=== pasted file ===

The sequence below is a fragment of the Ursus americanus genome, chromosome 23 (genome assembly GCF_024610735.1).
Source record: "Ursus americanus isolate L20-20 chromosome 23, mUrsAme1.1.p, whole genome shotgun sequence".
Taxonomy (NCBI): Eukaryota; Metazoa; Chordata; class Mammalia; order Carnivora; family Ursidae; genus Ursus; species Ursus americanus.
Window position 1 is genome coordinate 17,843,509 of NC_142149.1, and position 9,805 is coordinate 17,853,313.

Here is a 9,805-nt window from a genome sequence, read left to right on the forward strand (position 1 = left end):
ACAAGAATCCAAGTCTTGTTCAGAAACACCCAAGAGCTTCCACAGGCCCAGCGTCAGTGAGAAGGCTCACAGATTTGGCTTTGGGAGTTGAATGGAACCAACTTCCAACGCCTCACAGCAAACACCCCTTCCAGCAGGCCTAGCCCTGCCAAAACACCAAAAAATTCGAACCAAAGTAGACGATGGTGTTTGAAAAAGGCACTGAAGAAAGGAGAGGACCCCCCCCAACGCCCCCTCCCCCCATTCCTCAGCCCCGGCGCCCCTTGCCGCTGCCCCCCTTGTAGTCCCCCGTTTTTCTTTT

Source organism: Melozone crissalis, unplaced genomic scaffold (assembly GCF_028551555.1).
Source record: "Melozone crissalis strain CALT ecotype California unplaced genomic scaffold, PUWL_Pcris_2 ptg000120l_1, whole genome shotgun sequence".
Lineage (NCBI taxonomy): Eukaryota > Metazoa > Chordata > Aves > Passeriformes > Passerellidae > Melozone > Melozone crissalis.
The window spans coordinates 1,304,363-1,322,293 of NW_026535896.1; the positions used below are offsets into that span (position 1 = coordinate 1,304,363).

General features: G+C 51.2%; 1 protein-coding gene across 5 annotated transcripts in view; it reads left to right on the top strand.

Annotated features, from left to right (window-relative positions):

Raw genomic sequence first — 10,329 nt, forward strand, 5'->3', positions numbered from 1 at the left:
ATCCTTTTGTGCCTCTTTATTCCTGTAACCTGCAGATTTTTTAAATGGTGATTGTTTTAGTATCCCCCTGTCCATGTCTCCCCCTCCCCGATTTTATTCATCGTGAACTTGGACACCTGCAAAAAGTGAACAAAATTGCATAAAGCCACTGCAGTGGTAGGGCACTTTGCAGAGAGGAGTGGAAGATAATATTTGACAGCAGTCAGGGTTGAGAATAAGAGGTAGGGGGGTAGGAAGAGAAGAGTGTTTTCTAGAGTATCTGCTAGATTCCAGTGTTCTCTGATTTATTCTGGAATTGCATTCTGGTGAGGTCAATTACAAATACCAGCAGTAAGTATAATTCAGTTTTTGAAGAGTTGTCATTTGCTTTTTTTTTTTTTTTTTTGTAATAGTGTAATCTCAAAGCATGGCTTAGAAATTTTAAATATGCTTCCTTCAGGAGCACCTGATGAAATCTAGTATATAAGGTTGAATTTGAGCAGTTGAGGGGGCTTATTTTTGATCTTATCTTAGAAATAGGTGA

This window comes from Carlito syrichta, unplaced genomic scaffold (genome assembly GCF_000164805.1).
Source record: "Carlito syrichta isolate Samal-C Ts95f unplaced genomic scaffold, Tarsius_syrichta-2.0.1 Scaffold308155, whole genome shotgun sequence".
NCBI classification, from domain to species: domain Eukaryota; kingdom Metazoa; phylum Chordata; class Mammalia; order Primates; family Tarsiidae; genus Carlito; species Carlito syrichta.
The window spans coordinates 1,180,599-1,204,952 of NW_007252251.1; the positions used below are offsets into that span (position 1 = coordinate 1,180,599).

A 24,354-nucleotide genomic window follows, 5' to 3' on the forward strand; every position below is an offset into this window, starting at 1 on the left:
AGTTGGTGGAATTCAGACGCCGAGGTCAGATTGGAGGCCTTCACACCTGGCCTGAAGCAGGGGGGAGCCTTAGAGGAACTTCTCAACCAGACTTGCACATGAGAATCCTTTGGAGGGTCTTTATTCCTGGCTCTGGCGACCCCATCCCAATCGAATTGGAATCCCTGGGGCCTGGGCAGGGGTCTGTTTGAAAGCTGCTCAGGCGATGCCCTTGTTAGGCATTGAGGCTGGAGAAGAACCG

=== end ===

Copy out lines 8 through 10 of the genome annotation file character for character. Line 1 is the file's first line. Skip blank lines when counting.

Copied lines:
Source record: "Melozone crissalis strain CALT ecotype California unplaced genomic scaffold, PUWL_Pcris_2 ptg000120l_1, whole genome shotgun sequence".
Lineage (NCBI taxonomy): Eukaryota > Metazoa > Chordata > Aves > Passeriformes > Passerellidae > Melozone > Melozone crissalis.
The window spans coordinates 1,304,363-1,322,293 of NW_026535896.1; the positions used below are offsets into that span (position 1 = coordinate 1,304,363).